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Register based studies

Baker's asthma is one of the most frequently reported forms of occupational asthma in several countries. The annual incidence in the UK was estimated to be 290–450 cases per million according to the SWORD and SHIELD schemes during 1989 to 1994. The corresponding figure for Sweden was 800 in 1984-86 and for Finland 4000 in 1990. The differences between these figures can be accounted for by quite different reporting systems and possibly also differences in exposure. A small US asthma mortality study from Chicago, conducted from 1980 to 1988 and involving individuals aged 20–35 years, showed bakers to have almost nine times the age and race adjusted mortality rate of the city's general population. A British study found no increased respiratory mortality.


Another line of development in studies on baker's asthma was to explore what agents in flour and other components in bakery dust induced the formation of IgE antibodies.5


The specific IgE antibodies most often found in Baker's asthma or rhinitis are against cereal flours such as wheat, rye or barley (table 1). These species are taxonomically closely related and there is strong cross antigenicity between them. There are many flour proteins with allergenic capacity; as many as 40 were described in wheat, of which 20 crossreacted with rye.6,7 Grass is also taxonomically related to cereals, and cosensitisation and cross reactivity between cereal flours and grass has been discussed in baker's asthma. Other, non-cereal flours such as soy and buckwheat were also reported as sensitisers in bakeries and related businesses.

Table 1

Allergens associated with baker's asthma and rhinitis


Since the 1970s a variety of enzymes can be added to flour in order to enhance the baking process. Although enzymes are used in minute quantities (typically mg/kg flour), they can cause sensitisation and baker's asthma (table 1). The most common enzyme is α amylase of fungal origin.8 The use of α amylase varies between countries and bakeries—in some enterprises the α amylase is routinely added to the flour, in others it is used for some products only, and in some it is not used at all. The sensitisation rates for fungal α amylase vary across studies and depend on the amounts of amylase used in the different study populations.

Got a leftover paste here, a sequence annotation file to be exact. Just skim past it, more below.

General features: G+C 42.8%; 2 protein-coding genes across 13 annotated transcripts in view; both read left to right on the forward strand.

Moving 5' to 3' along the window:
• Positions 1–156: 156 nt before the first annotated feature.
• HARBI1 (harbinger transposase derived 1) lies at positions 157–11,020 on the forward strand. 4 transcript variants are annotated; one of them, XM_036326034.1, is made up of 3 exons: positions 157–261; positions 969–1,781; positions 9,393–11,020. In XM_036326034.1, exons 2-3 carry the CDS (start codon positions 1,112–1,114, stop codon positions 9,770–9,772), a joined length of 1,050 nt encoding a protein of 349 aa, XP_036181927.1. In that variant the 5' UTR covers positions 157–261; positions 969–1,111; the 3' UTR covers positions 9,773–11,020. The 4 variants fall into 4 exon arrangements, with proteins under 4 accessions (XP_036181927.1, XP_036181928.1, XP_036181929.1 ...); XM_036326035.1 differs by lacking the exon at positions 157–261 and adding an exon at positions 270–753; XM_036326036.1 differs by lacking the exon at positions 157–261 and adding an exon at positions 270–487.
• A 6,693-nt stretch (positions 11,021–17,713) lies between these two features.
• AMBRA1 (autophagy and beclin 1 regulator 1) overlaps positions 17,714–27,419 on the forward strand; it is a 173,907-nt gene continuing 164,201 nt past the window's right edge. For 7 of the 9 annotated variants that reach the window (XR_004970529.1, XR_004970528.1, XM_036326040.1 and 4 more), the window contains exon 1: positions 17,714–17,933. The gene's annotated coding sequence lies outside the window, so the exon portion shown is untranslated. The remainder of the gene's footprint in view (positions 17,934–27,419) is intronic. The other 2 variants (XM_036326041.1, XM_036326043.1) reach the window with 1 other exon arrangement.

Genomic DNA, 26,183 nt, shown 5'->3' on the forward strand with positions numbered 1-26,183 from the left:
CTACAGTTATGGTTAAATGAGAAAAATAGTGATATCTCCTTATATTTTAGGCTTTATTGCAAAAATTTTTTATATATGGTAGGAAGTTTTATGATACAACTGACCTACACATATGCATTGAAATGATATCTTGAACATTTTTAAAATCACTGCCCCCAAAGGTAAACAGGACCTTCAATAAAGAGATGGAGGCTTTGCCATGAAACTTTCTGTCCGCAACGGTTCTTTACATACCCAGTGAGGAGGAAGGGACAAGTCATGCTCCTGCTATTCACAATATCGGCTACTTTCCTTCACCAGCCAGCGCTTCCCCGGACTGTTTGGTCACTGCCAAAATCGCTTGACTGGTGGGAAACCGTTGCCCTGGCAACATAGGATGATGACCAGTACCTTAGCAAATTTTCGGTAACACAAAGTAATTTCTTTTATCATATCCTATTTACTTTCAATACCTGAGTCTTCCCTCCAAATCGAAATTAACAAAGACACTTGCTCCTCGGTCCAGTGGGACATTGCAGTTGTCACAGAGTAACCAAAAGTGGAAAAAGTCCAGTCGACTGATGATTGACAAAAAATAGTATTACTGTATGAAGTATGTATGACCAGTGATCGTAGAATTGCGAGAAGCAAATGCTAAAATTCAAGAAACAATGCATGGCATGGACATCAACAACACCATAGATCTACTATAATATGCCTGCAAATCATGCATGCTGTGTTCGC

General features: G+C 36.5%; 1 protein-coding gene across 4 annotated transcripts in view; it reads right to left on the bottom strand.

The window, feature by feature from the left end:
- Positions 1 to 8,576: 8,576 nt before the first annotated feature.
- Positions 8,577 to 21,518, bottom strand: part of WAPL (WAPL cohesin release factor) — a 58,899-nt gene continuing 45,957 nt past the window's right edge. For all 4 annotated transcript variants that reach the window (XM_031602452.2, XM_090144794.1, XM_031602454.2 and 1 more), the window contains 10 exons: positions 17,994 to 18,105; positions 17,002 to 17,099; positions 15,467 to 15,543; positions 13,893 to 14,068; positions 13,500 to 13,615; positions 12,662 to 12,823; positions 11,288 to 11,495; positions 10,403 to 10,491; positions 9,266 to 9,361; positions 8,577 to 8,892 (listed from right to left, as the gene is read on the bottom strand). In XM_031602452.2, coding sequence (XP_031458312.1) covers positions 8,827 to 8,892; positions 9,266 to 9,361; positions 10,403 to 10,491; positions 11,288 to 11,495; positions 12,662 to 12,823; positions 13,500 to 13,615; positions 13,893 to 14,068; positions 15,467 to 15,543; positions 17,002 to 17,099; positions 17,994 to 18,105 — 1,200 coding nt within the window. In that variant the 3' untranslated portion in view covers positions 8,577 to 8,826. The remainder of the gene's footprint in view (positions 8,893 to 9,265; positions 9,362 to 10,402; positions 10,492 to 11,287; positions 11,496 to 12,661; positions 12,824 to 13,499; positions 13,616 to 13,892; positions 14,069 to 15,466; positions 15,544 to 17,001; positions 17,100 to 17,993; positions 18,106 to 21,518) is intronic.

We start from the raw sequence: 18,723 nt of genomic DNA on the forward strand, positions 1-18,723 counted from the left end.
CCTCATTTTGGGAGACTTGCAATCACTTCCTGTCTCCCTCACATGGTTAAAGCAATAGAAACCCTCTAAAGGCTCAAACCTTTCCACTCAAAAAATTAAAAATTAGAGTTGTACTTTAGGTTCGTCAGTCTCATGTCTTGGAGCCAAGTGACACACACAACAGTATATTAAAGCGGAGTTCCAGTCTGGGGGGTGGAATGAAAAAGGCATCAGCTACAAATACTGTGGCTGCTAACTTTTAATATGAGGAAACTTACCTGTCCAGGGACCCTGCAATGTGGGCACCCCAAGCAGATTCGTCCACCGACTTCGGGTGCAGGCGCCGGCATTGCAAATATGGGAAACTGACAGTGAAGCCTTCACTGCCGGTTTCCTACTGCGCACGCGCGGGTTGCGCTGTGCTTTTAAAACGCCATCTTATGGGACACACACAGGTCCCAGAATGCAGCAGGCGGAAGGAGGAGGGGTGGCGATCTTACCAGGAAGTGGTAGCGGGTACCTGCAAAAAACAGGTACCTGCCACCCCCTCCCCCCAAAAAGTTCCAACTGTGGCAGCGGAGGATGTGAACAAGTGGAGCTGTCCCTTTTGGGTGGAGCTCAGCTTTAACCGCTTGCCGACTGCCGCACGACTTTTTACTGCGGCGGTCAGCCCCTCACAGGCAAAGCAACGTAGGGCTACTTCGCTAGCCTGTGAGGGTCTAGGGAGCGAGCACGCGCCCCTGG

Other allergens

A bakery is a complex environment with a multitude of potential sensitisers, and there are case reports of baker's asthma caused by moulds, yeast, eggs, sesame seeds, nuts, and insects, for example (table 1). The occurrence of sensitisation to these allergens is less well known than those cases caused by cereal flours or enzymes, and seems to be of marginal importance to the burden of disease in bakers. However, they should be kept in mind in the clinical setting if no sensitisation to common bakery allergens is found. Storage mites have been proposed as a bakery allergen but were refuted since sensitisation rates were similar among bakers and the general population.


Knowledge about the exposure to flour dust and other allergens in bakeries is of fundamental importance when analysing the risk for asthma. Inhalation of dust as well as allergens from wheat flour and α amylase has been measured and the exposure estimated. Bakers were grouped in task groups and factors affecting the variability in the exposure were studied.9 For the highest dust exposed task group it was shown that much of the flour dust exposure was caused by high peaks of short duration (minutes). This systematic approach provided much more detailed knowledge on the mean exposures and the variation in the different job tasks in bakeries. Together with individual information on health effects among the exposed bakers it proved to be a powerful tool for performing studies of exposure–response relations.

It was also found that a substantial proportion of flour dust particles had an aerodynamic diameter of 10 μm or more. The respirable fraction amounted to about 10% and the thoracic fraction about 40% of the total particle mass.


There are at least four published exposure–response relation studies performed in cross sectional data from Switzerland, the UK, and the Netherlands (table 2). They all showed positive exposure–response relations—that is, higher prevalence of chest and/or nasal symptoms by higher exposure to bakery dust. There were also positive exposure–response relations for sensitisation to flour, usually wheat.